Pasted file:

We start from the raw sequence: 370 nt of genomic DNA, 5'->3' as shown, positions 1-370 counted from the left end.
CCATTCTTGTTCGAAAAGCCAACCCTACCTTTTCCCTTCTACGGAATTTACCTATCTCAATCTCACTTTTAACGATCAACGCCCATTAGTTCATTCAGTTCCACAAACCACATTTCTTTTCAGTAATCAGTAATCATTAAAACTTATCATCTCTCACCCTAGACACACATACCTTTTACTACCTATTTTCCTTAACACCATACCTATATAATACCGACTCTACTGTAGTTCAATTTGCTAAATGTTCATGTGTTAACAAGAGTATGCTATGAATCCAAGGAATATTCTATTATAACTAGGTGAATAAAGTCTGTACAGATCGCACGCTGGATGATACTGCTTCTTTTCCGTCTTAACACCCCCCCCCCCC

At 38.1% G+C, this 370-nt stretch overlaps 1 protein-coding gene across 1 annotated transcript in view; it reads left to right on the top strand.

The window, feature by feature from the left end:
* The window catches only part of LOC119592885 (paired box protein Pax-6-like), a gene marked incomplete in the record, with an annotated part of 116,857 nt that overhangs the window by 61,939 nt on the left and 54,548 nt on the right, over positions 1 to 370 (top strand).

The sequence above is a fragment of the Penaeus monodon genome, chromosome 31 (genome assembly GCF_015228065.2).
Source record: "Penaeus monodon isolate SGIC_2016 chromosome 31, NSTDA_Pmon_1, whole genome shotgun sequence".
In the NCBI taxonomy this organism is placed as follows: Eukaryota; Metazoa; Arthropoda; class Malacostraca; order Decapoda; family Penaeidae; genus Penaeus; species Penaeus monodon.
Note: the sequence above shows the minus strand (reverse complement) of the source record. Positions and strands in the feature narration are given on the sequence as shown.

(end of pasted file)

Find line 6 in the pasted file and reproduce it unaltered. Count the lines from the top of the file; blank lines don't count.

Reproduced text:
The sequence above is a fragment of the Penaeus monodon genome, chromosome 31 (genome assembly GCF_015228065.2).